LIKE: Trent Reznor & Atticus Ross Discuss Their Social Network Soundtrack

How a film about social networking and geeks at war revitalised the creativity of one of post-industrial's finest pairings

The soundtrack to a David Fincher-directed film about the misanthropic foundations of everyone’s favourite social networking site that actually means you never leave the house again was always going to require something special for the soundtrack. The selection of Trent Reznor and Atticus Ross, musical partners for years (via in the latter’s production work for Nine Inch Nails, and their continuing How To Destroy Angels band) was therefore inspired. Through the contrast of cauterising drones and the occasional drop of piano or melody, they add an atmosphere of dark and, at times absurd, menace to what should at core perhaps be a deeply uninspiring story. Interestingly, its sparser moments make fo a brilliant foil for the machinegun delivery of the splittling geeks We took up the old-fashioned communication method of the undersea transatlantic telephone cable to speak to Reznor and Finch about their collaboration, and how it might impact on their future work together.

How did this project differ from your previous collaborations?

Trent Reznor: Our relationship is about ten years deep, based on a friendship and also a working relationship. We started with Atticus being a programmer for Nine Inch Nails, with How To Destroy Angels it’s more of a variation on that where we’re all working together and making a conscious effort to be more democratic and communal. When the opportunity to do this movie came up Fincher reached out to me, we’d had a good relationship over the years and had asked me if I was interested. Atticus and I were in a very healthy working flow together and he just scored Book Of Eli, and with that bit of experience I thought it would be helpful to have him involved in this, and we were in a great creative period, so I floated the idea out to him. It really was a continuation of the processes that we’ve come up with over the years. The writing proportion of this happened very quickly. In a few weeks the bulk of the music was composed. Over the years of knowing each other, the amount of shared taste and our brains complement each other so we can finish each other’s sentences. Our relationship really is greater than the sum of its parts.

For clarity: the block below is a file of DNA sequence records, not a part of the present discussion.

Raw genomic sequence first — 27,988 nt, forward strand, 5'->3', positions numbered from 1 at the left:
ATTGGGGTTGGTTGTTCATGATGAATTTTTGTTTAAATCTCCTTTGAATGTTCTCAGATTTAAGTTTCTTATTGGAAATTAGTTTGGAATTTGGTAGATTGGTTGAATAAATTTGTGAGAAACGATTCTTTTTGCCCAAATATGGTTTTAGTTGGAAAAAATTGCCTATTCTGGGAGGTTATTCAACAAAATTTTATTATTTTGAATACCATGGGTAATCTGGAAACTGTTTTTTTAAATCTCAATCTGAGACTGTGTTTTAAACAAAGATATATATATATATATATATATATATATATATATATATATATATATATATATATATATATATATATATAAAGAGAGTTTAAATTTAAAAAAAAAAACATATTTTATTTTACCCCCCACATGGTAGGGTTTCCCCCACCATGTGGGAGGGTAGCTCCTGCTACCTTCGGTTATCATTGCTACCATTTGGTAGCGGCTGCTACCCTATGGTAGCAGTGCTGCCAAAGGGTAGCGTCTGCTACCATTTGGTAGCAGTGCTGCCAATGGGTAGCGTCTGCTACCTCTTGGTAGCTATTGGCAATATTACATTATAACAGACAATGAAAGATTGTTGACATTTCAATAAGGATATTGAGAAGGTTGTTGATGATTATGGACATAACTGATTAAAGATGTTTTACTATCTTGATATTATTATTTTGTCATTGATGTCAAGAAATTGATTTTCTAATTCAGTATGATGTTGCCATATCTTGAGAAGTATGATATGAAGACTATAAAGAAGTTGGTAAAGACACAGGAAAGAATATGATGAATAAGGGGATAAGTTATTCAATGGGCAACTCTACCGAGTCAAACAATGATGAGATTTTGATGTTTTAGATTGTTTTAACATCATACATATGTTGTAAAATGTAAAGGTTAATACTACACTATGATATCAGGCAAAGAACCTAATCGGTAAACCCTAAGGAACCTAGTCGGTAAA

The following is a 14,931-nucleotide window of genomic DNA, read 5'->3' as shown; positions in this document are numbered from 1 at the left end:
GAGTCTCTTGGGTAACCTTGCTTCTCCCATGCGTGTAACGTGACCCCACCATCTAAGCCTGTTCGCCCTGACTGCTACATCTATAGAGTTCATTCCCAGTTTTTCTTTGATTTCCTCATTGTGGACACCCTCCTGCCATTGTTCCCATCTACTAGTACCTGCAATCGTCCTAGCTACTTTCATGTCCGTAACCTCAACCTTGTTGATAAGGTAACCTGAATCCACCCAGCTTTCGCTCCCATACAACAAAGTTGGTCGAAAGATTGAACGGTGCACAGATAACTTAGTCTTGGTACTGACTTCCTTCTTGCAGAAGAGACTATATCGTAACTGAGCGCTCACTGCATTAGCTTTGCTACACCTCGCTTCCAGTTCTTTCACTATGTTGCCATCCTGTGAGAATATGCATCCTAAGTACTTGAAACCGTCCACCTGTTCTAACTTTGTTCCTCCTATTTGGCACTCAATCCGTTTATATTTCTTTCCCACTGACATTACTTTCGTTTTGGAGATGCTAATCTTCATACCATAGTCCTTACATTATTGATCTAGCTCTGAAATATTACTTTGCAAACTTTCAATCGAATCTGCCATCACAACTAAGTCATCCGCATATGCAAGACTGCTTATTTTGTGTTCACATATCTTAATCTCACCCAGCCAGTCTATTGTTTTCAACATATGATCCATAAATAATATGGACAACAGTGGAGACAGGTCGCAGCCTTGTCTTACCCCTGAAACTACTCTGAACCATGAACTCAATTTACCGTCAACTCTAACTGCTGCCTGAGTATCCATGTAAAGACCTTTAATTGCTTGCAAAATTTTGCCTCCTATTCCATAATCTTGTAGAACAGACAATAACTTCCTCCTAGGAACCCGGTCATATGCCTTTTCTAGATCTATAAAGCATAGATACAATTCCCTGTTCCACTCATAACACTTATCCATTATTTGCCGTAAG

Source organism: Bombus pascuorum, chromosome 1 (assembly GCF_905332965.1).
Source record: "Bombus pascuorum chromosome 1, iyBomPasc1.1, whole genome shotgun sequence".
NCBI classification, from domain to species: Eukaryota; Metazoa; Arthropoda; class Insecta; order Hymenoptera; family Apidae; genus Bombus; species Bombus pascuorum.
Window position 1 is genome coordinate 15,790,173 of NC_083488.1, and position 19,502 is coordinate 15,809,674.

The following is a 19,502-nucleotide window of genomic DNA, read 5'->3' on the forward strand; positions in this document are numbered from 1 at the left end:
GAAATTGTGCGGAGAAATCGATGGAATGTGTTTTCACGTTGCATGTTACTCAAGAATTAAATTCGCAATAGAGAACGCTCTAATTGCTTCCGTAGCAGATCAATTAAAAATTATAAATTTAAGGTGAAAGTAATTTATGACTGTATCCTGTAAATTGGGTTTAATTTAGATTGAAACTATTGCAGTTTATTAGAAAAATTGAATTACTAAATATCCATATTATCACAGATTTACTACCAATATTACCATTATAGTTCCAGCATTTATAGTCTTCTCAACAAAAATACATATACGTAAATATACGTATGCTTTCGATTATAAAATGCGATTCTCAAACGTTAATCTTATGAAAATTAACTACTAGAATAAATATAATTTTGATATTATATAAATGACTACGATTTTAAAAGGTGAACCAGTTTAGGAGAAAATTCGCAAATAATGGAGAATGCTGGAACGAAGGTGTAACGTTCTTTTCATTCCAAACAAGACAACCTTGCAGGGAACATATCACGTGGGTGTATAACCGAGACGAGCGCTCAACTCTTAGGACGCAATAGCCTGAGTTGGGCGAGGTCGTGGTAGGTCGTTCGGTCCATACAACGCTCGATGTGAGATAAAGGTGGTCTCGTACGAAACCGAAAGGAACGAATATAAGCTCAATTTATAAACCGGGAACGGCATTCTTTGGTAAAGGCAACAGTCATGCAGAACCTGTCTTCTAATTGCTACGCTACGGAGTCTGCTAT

Atticus Ross: There are obviously different directions, but the way that we work together is quite different across projects.

TR: With a project like How To Destroy Angels we have a general idea of what realm we might be in, but we let the process dictate what becomes exciting. Then we might use old analogue drum machines and try to get a feel that’s sexy or slow, or whatever it is. Then we’ll start to decide that this or that is more exciting, and we might radically change directions. In Social Network the end result ended up designing itself in the process. The Social Network the aesthetic is different because the music is in a supportive role and being used to help narrate the story, so it needs to adhere to certain boundaries. We really thought about what we felt it should be like, meaning we’d seen the script, we’d seen a bit of the film that he’d shot to get an idea of the pacing and the look of it. We went back home and said well let’s think about what we feel might fit, emotionally, in the space we’ve been given in this film. We then set off on a course of creating things to run by David to see what he responded to, without really knowing if we were on the mark or not. We didn’t treat anything as precious, we were just creating raw things for him to respond to. I’d like to say it was an incredible insight and talent, but it was probably luck as well that we just hit the nail right on the head.